An ex-New Jersey state transportation official who has been linked to an effort by Gov. Chris Christie’s (R) administration to close lanes on the most heavily traveled bridge in the U.S. has been held in contempt by a state legislative committee for refusing to answer questions about the scandal.
The New Jersey General Assembly’s Transportation, Public Works and Independent Authorities Committee voted unanimously to hold former New York and New Jersey Port Authority member David Wildstein in contempt for pleading the Fifth Amendment during a high-profile hearing on Thursday.
Wildstein said repeatedly when he was asked questions by lawmakers that he was pleading the Fifth “on the advice of counsel.”
Wildstein had previously sought to convince a state judge to invalidate a subpoena from the New Jersey legislative committee, but the request was denied on Thursday.
The legal mechanizations capped a day that saw Christie issue a mea culpa for previously denying his administration’s involved in the September 2013 closing of the George Washington Bridge.
Christie held a nearly two-hour-long press conference that contained numerous apologies, and he announced the firing of two officials who were revealed to have discussed closing the bridge lanes allegedly in retribution for the Democratic Mayor of Fort Lee, N.J., declining to endorse the governor’s bid for reelection last year.
Wildstein, who was appointed to the Port Authority with Christie’s blessing, resigned from the transportation panel in December when allegations of the improper closing of the bridge lanes first began gaining traction.
Christie argued at the time that the lanes were closed because of a traffic study that was the result of the Port Authority acting on its own.
However, the Bergen Record uncovered emails between Wildstein and Christie’s deputy chief of staff, Bridget Anne Kelly, in which the Christie staffer wrote to the Port Authority official “it’s time for Fort Lee to have some traffic problems.”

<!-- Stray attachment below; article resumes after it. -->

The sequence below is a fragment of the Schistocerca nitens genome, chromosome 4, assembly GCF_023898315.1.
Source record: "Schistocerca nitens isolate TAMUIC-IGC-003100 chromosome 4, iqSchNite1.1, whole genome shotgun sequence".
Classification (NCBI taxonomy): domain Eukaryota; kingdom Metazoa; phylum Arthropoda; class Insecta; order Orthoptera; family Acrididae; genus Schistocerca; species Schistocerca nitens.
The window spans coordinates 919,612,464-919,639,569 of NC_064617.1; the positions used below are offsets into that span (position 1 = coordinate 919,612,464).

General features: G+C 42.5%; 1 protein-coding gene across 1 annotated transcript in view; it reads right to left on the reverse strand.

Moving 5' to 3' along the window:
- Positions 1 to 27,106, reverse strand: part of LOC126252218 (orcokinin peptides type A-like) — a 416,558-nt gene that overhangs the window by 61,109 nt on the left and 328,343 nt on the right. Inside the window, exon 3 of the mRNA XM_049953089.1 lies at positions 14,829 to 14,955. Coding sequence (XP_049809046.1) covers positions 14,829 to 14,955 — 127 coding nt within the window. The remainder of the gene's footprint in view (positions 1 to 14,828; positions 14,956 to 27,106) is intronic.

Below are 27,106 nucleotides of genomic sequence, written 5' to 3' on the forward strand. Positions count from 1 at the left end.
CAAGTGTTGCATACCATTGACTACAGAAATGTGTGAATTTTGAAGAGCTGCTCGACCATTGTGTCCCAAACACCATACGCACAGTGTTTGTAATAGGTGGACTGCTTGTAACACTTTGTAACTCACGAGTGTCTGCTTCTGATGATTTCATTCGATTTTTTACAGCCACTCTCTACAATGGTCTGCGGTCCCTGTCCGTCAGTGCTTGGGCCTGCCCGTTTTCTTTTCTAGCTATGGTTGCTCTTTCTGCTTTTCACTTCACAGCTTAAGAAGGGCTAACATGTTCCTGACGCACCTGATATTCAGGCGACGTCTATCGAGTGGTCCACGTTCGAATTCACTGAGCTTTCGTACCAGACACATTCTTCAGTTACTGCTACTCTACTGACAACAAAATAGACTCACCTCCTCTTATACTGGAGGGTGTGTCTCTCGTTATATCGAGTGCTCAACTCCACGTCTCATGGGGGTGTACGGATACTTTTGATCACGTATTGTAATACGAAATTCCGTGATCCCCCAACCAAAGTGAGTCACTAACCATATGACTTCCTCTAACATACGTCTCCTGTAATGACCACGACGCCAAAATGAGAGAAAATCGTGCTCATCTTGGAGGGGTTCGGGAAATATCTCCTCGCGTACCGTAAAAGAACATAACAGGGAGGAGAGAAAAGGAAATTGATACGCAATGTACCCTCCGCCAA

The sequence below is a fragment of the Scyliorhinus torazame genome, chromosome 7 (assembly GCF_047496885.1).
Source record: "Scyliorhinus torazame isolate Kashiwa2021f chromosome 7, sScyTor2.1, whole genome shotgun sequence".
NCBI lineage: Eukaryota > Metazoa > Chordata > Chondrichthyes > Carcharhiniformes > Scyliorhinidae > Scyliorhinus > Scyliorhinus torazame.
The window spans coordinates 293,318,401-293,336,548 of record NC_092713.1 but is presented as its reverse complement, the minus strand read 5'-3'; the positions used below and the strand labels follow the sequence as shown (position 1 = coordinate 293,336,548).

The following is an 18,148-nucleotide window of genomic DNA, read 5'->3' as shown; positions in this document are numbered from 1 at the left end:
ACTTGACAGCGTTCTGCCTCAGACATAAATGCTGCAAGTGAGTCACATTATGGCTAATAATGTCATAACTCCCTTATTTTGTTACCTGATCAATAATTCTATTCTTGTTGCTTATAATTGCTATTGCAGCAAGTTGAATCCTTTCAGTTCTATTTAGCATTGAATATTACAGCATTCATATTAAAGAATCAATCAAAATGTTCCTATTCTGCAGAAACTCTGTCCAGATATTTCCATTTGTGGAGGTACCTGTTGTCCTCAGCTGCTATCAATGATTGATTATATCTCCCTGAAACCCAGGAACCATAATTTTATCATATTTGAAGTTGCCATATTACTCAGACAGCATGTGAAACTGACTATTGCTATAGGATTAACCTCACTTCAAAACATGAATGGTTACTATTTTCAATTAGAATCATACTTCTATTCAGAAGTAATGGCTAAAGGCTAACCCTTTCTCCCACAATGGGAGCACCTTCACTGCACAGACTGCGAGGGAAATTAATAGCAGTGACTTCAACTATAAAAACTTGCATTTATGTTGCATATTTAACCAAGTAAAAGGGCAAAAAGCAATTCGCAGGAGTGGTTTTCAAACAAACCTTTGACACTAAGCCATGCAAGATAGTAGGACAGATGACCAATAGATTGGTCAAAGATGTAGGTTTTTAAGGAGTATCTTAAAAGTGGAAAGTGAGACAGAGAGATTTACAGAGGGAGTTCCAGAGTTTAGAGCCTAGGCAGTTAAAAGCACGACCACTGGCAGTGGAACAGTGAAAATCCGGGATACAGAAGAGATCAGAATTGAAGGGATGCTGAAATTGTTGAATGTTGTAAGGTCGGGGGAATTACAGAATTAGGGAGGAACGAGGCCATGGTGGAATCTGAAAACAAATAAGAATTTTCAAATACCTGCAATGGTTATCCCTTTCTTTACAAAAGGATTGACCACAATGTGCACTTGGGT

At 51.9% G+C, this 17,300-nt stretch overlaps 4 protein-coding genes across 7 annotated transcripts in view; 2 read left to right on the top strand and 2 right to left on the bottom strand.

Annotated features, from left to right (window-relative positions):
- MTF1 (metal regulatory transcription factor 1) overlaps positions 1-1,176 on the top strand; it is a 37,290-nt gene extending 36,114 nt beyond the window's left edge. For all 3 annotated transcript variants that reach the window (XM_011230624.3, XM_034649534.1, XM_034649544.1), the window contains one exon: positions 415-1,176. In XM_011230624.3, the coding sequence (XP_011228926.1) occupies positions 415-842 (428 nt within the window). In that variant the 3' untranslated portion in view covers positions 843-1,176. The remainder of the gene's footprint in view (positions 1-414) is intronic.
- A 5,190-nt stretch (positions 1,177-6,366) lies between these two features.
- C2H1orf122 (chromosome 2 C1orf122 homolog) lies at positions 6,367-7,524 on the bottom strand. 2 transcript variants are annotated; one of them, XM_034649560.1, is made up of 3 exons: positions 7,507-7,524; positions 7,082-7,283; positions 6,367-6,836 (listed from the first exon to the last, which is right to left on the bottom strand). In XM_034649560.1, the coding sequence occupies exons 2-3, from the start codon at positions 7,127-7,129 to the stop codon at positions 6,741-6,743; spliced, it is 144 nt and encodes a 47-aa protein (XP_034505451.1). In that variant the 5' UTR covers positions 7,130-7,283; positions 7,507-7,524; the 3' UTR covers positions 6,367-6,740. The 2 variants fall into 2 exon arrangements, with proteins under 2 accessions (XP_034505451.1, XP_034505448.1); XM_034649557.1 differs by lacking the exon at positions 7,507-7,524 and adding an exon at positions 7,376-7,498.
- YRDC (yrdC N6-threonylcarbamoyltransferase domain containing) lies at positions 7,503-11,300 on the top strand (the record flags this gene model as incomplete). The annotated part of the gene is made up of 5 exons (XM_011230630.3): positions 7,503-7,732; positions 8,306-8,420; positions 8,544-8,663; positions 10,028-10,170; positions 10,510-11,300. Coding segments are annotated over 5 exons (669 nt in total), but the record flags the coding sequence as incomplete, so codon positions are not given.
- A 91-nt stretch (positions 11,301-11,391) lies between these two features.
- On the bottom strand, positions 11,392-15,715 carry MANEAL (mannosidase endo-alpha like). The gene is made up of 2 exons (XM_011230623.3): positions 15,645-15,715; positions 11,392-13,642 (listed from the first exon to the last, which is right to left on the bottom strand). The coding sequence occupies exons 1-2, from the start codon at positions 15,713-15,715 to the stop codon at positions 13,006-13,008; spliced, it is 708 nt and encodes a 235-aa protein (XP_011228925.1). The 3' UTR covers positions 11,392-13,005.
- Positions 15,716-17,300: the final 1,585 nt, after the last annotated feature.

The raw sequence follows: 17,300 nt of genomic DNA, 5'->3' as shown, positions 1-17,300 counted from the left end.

Christie fired Kelly his office on Thursday and said he was withdrawing the name of his former campaign manager, Bill Stepien, to be the head of the New Jersey Republican Party. He also sought to distance himself from Wildstein, who attended the same high school as the governor.
“Let me just clear something up, OK, about my childhood friend David Wildstein,” Christie said during his news conference. “It is true that I met David in 1977 in high school. He's a year older than me. David and I were not friends in high school. We were not even acquaintances in high school.”
Christie said Wildstein was just one of many classmates he had during his high school tenure.
“I mean I had a high school in Livingston, a three-year high school that had 1,800 students in the late '70s, early 1980,” he said. “I knew who David Wildstein was. I met David on the Tom Kean for governor campaign in 1977. He was a youth volunteer and so was I. Really after that time I completely lost touch with David. We didn't travel in the same circles in high school. You know, I was the class president and athlete. I don't know what David was doing during that period of time.”